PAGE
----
Speaking at a joint press conference, the UN Under-Secretary-General for Humanitarian Affairs, Martin Griffiths, CARE International Secretary-General Sofía Sprechmann Sineiro, and officials of the United Nations Children's Fund (UNICEF) emphasized the need to remove the restrictions imposed on women's education and work.
Griffiths said if the Islamic Emirate does not reconsider its decision on women's employment and education, it will be "catastrophic."
The United Nations' humanitarian operations in Afghanistan, in Griffiths' opinion, were dealt a devastating blow by the ban on women working.
“It is a potential deathblow to many very important humanitarian programs and what we have described as one of the most difficult and priority areas for humanitarian assistance protections. If we don’t get those exceptions and if they are not reinforced… locally, then those activities won’t happen and this would be catastrophic,” Martin Griffiths said.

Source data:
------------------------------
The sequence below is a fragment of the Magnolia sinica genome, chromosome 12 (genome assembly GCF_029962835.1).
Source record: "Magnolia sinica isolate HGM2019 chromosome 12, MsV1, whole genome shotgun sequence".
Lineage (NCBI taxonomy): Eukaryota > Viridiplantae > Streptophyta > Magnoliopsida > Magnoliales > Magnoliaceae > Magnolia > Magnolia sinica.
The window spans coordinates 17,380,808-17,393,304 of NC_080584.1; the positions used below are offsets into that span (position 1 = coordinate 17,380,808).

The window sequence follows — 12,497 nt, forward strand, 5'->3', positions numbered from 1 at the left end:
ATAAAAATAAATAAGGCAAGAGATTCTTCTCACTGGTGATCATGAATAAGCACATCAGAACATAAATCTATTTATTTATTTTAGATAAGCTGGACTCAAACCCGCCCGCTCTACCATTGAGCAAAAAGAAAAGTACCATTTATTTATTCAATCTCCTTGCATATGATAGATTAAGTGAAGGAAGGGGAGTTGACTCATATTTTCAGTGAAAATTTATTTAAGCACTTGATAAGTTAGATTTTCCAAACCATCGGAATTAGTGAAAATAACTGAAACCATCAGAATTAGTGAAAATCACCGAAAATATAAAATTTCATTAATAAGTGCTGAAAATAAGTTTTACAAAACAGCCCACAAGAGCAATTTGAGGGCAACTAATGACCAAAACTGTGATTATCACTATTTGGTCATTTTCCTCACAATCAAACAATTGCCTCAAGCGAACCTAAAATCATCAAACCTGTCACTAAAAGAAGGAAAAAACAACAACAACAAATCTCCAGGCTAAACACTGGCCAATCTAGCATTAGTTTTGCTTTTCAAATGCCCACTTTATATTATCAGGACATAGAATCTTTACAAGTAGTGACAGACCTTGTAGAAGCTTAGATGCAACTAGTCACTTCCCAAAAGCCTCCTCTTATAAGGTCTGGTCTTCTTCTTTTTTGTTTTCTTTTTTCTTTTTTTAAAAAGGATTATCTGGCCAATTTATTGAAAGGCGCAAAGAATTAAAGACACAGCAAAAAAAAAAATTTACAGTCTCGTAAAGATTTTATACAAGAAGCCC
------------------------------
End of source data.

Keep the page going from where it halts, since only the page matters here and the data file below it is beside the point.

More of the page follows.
“Tying the hands of NGOs by barring women from giving lifesaving support to other women will cost lives. We are insisting on the repeal of the edict,” Sofía Sprechmann Sineiro said.
More than a million girls who should have been attending secondary schools have been denied an education for the past three years, said Omar Abdi, the deputy executive director for the program at UNICEF.
“The numbers are alarming, more than one million girls who should have been in secondary schools have lost out on learning for three years now, first due to Covid, and then in September 2021 due to the ban on attending secondary school,” Abdi said.
According to the United Nations, 28 million Afghans are in need of humanitarian assistance, and the restriction on women working has hampered relief operations.
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